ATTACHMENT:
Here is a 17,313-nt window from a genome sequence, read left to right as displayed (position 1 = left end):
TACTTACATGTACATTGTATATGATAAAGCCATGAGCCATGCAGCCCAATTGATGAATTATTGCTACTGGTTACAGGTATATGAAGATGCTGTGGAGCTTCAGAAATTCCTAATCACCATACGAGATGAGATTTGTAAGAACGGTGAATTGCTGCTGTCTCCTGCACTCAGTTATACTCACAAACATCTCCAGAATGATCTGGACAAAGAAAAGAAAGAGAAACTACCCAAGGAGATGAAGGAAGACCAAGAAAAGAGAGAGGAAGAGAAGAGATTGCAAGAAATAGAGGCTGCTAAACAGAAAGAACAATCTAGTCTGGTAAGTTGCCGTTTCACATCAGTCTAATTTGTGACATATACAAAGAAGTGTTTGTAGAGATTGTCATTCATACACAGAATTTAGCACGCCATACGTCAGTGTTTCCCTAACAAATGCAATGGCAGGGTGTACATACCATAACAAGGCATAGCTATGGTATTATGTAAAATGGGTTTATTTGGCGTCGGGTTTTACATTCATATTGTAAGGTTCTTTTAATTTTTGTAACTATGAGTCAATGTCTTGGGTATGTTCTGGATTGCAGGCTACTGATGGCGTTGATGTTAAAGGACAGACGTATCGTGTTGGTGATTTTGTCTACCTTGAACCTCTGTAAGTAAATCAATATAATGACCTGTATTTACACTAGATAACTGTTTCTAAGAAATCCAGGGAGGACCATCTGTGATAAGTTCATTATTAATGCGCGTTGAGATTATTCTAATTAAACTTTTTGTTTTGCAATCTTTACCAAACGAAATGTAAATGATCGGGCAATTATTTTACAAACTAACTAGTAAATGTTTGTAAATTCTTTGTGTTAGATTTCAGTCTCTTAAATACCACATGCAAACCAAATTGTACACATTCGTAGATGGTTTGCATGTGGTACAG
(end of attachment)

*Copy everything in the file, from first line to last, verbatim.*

Here is a 17,313-nt window from a genome sequence, read left to right as displayed (position 1 = left end):
TACTTACATGTACATTGTATATGATAAAGCCATGAGCCATGCAGCCCAATTGATGAATTATTGCTACTGGTTACAGGTATATGAAGATGCTGTGGAGCTTCAGAAATTCCTAATCACCATACGAGATGAGATTTGTAAGAACGGTGAATTGCTGCTGTCTCCTGCACTCAGTTATACTCACAAACATCTCCAGAATGATCTGGACAAAGAAAAGAAAGAGAAACTACCCAAGGAGATGAAGGAAGACCAAGAAAAGAGAGAGGAAGAGAAGAGATTGCAAGAAATAGAGGCTGCTAAACAGAAAGAACAATCTAGTCTGGTAAGTTGCCGTTTCACATCAGTCTAATTTGTGACATATACAAAGAAGTGTTTGTAGAGATTGTCATTCATACACAGAATTTAGCACGCCATACGTCAGTGTTTCCCTAACAAATGCAATGGCAGGGTGTACATACCATAACAAGGCATAGCTATGGTATTATGTAAAATGGGTTTATTTGGCGTCGGGTTTTACATTCATATTGTAAGGTTCTTTTAATTTTTGTAACTATGAGTCAATGTCTTGGGTATGTTCTGGATTGCAGGCTACTGATGGCGTTGATGTTAAAGGACAGACGTATCGTGTTGGTGATTTTGTCTACCTTGAACCTCTGTAAGTAAATCAATATAATGACCTGTATTTACACTAGATAACTGTTTCTAAGAAATCCAGGGAGGACCATCTGTGATAAGTTCATTATTAATGCGCGTTGAGATTATTCTAATTAAACTTTTTGTTTTGCAATCTTTACCAAACGAAATGTAAATGATCGGGCAATTATTTTACAAACTAACTAGTAAATGTTTGTAAATTCTTTGTGTTAGATTTCAGTCTCTTAAATACCACATGCAAACCAAATTGTACACATTCGTAGATGGTTTGCATGTGGTACAG